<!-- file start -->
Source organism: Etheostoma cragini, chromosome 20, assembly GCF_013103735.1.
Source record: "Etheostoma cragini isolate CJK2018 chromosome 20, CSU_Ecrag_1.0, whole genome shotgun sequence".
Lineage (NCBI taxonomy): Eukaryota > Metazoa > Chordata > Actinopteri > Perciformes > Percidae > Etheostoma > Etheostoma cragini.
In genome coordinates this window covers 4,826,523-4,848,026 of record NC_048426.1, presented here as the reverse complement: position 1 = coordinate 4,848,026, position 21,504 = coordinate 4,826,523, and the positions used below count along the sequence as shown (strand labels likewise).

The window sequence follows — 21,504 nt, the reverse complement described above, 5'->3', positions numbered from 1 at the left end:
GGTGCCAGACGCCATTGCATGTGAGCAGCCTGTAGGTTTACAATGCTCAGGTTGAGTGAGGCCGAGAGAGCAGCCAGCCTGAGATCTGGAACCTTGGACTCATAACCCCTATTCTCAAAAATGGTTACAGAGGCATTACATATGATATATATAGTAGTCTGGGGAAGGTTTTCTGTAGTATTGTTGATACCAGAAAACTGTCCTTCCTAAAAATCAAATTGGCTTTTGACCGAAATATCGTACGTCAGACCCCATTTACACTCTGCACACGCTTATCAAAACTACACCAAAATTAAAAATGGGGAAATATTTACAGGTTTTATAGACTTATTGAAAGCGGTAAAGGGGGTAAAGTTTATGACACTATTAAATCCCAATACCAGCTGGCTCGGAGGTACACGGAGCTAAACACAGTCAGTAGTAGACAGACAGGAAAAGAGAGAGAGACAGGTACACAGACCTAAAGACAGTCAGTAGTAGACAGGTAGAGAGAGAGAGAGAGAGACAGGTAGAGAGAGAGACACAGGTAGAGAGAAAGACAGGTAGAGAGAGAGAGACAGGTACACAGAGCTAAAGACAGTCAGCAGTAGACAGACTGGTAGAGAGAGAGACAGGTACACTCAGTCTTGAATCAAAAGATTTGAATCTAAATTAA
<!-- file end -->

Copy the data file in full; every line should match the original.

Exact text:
Source organism: Etheostoma cragini, chromosome 20, assembly GCF_013103735.1.
Source record: "Etheostoma cragini isolate CJK2018 chromosome 20, CSU_Ecrag_1.0, whole genome shotgun sequence".
Lineage (NCBI taxonomy): Eukaryota > Metazoa > Chordata > Actinopteri > Perciformes > Percidae > Etheostoma > Etheostoma cragini.
In genome coordinates this window covers 4,826,523-4,848,026 of record NC_048426.1, presented here as the reverse complement: position 1 = coordinate 4,848,026, position 21,504 = coordinate 4,826,523, and the positions used below count along the sequence as shown (strand labels likewise).

The window sequence follows — 21,504 nt, the reverse complement described above, 5'->3', positions numbered from 1 at the left end:
GGTGCCAGACGCCATTGCATGTGAGCAGCCTGTAGGTTTACAATGCTCAGGTTGAGTGAGGCCGAGAGAGCAGCCAGCCTGAGATCTGGAACCTTGGACTCATAACCCCTATTCTCAAAAATGGTTACAGAGGCATTACATATGATATATATAGTAGTCTGGGGAAGGTTTTCTGTAGTATTGTTGATACCAGAAAACTGTCCTTCCTAAAAATCAAATTGGCTTTTGACCGAAATATCGTACGTCAGACCCCATTTACACTCTGCACACGCTTATCAAAACTACACCAAAATTAAAAATGGGGAAATATTTACAGGTTTTATAGACTTATTGAAAGCGGTAAAGGGGGTAAAGTTTATGACACTATTAAATCCCAATACCAGCTGGCTCGGAGGTACACGGAGCTAAACACAGTCAGTAGTAGACAGACAGGAAAAGAGAGAGAGACAGGTACACAGACCTAAAGACAGTCAGTAGTAGACAGGTAGAGAGAGAGAGAGAGAGACAGGTAGAGAGAGAGACACAGGTAGAGAGAAAGACAGGTAGAGAGAGAGAGACAGGTACACAGAGCTAAAGACAGTCAGCAGTAGACAGACTGGTAGAGAGAGAGACAGGTACACTCAGTCTTGAATCAAAAGATTTGAATCTAAATTAA